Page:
- The XML file gives you an option to remove any MSI-installed versions found. In my testing, this setting is ignored and the installer will always remove any older versions of Office. Even better, it will remove applications like Visio or Project that aren’t part of the suite and are thus not going to get reinstalled.
- Normally, the suite is going to be configured to take updates directly from Microsoft. You can no longer use WSUS to patch Office. You can technically control patches by disabling updates from the Internet and then manually downloading them to a network share, but that’s likely impractical. Realistically administrators have no choice but to accept giving up control of Office patches if they want to stay reasonably current. As an example of how little control we now have over the patch process, I left Word open with this document being edited on Friday, running version 1809. I came in Monday morning to the document still open, with Word running version 1810.
Co-Existence With Visio or Project
While neither Visio nor Project are included in the O365 Pro Plus suite, or in Office 2019, they are considered part of Office and the ODT is used to install them as well. This has implications for installing either application alongside the Office Suite. Microsoft has a KB article about that here, but it’s missing one critical bit of info.
According to Microsoft, it is possible to install Office 365 Pro Plus with a retail (subscription-based) license alongside Project 2019 or Visio 2019 using a volume license. However in the “additional information” section of the linked article, Microsoft adds a major restriction: all installed Office applications must be using the same update channel.
The reality is that restriction precludes using O365 Pro Plus along with volume-licensed copies of Project or Visio, because the retail versions use one set of update channels, and the volume license versions use a different one. Perhaps I’m missing something here but I could not get retail O365 Pro Plus to work properly alongside volume licensed (either MAK or KMS) versions of Project or Visio.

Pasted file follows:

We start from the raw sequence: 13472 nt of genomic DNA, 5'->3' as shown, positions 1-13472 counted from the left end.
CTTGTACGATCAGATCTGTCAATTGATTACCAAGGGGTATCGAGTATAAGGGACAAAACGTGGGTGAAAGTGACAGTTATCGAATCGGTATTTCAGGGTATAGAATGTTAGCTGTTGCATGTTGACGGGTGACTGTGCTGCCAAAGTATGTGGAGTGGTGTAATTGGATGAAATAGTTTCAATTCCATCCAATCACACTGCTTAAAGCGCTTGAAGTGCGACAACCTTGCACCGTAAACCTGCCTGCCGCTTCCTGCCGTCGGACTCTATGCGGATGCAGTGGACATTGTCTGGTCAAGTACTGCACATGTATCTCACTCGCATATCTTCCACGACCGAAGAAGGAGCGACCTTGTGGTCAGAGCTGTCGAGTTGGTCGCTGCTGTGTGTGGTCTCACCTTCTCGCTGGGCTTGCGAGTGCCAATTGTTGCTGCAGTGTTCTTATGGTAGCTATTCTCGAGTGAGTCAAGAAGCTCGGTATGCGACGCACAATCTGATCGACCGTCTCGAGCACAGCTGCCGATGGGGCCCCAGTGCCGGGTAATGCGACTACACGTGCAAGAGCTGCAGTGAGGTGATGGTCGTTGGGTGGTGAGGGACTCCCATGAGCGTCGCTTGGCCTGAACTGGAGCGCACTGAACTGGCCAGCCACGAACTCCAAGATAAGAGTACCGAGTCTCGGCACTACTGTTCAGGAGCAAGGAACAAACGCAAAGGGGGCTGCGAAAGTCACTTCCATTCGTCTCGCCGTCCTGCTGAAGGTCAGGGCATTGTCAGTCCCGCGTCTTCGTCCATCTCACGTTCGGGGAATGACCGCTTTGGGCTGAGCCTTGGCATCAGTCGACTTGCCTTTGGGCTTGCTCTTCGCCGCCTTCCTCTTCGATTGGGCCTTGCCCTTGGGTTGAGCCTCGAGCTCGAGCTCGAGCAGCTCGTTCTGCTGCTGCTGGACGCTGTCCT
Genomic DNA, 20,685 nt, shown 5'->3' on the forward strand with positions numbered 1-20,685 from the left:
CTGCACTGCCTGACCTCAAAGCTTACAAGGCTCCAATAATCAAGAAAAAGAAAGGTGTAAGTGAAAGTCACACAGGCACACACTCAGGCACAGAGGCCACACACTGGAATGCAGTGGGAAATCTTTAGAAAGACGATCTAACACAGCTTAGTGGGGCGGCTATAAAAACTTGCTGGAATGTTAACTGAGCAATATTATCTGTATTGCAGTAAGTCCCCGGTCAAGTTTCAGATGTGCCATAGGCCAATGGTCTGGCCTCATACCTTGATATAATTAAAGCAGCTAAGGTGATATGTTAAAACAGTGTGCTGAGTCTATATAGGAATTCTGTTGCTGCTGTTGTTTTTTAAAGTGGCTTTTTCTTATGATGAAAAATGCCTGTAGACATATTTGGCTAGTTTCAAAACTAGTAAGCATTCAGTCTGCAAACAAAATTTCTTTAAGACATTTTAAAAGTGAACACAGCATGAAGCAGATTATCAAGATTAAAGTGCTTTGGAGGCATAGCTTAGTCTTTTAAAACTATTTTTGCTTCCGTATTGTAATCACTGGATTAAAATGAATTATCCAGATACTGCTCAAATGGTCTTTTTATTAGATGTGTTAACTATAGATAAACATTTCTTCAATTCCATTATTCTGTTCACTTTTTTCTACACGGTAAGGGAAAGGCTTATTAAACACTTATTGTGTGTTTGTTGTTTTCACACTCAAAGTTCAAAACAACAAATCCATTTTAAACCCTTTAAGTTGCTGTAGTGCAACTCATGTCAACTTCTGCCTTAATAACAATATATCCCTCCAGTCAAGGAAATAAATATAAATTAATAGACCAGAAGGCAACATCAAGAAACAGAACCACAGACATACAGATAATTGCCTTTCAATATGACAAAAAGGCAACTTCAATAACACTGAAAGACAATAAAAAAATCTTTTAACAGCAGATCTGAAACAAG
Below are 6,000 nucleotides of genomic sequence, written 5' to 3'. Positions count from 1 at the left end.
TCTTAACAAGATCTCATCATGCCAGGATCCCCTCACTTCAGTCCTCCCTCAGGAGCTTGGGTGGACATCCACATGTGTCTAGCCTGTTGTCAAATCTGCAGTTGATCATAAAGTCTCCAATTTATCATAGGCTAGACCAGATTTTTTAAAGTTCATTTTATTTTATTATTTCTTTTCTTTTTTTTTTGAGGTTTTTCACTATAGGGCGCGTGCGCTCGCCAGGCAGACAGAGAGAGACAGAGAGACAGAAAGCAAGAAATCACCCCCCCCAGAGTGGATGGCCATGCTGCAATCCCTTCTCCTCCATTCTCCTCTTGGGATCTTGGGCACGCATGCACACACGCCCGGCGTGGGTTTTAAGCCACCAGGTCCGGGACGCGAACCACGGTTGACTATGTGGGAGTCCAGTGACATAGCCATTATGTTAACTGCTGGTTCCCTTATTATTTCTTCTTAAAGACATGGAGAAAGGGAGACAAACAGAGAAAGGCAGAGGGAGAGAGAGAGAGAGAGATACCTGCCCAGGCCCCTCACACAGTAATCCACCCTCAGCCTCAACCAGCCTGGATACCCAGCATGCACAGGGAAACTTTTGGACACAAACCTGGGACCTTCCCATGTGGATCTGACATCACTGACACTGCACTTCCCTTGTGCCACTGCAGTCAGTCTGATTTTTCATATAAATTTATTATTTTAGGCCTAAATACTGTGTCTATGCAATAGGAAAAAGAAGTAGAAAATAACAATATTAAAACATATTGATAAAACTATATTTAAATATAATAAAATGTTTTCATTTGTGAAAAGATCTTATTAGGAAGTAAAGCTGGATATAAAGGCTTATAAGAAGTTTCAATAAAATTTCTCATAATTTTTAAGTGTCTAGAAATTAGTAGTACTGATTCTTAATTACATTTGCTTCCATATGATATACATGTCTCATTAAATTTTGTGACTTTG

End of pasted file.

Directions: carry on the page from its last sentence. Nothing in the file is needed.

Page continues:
If a volume-licensed edition of Project 2019 or Visio 2019 is already installed, the O365 Pro Plus install may succeed (it did for me), however none of the applications will activate. The volume-license apps generate an error that the license has changed, and the retail apps simply refuse to license with a generic error.
If O365 Pro Plus is installed first, the volume license versions will refuse to install due to the unavoidable channel mismatch.
If you install the retail versions of Project or Visio alongside O365 Pro Plus, you cannot activate them using KMS or MAK because only the volume license version supports volume activation.
So the long and short of it is that if you need either Project or Visio, you either have to use Office 2019 and the volume license edition of Project or Visio, or you need an O365 subscription that includes rights to all applicable products.
Anytime a long-standing technology changes, there are growing pains. We’re still too new to using CTR to see any clear advantages, but the move itself isn’t all that painful. However, the changes to how applications are updated, licensing, and the restrictions on product coexistence all have significant implications to cost, both in dollars and labor.
Most corporations will probably be content to stay with the volume-license editions of Office, but in education, Microsoft continues to add – and quickly publicize – new features that are only available in the monthly retail channel. So while we have the option of staying volume-licensed, the reality is we would be doing our students a disservice by not offering the latest features. And that means dealing with all the accompanying quirks.
“…the reality is we would be doing our students a disservice by not offering the latest features. And that means dealing with all the accompanying quirks.” That’s a tough but enlightened conclusion to come to as a network admin in an ed environment. With such a diverse user base, this is the most challenging (but best) path for you and the network.